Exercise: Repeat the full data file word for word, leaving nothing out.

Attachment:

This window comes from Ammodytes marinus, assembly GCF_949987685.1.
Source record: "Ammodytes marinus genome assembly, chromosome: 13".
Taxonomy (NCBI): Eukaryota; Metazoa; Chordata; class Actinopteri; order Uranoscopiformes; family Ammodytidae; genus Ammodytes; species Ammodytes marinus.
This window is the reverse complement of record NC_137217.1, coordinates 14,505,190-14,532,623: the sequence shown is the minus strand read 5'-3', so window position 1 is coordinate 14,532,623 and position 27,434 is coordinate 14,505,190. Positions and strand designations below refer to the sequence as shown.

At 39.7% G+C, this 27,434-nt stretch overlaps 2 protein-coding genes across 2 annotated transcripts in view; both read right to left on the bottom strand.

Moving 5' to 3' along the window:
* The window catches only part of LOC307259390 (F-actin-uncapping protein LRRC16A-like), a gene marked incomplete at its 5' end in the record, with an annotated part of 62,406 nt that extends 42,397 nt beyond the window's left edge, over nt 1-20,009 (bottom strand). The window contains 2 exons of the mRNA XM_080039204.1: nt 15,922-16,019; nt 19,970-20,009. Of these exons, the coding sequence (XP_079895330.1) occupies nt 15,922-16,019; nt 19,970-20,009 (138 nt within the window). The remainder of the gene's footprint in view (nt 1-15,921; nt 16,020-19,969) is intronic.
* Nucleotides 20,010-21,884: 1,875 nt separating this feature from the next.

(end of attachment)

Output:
This window comes from Ammodytes marinus, assembly GCF_949987685.1.
Source record: "Ammodytes marinus genome assembly, chromosome: 13".
Taxonomy (NCBI): Eukaryota; Metazoa; Chordata; class Actinopteri; order Uranoscopiformes; family Ammodytidae; genus Ammodytes; species Ammodytes marinus.
This window is the reverse complement of record NC_137217.1, coordinates 14,505,190-14,532,623: the sequence shown is the minus strand read 5'-3', so window position 1 is coordinate 14,532,623 and position 27,434 is coordinate 14,505,190. Positions and strand designations below refer to the sequence as shown.

At 39.7% G+C, this 27,434-nt stretch overlaps 2 protein-coding genes across 2 annotated transcripts in view; both read right to left on the bottom strand.

Moving 5' to 3' along the window:
* The window catches only part of LOC307259390 (F-actin-uncapping protein LRRC16A-like), a gene marked incomplete at its 5' end in the record, with an annotated part of 62,406 nt that extends 42,397 nt beyond the window's left edge, over nt 1-20,009 (bottom strand). The window contains 2 exons of the mRNA XM_080039204.1: nt 15,922-16,019; nt 19,970-20,009. Of these exons, the coding sequence (XP_079895330.1) occupies nt 15,922-16,019; nt 19,970-20,009 (138 nt within the window). The remainder of the gene's footprint in view (nt 1-15,921; nt 16,020-19,969) is intronic.
* Nucleotides 20,010-21,884: 1,875 nt separating this feature from the next.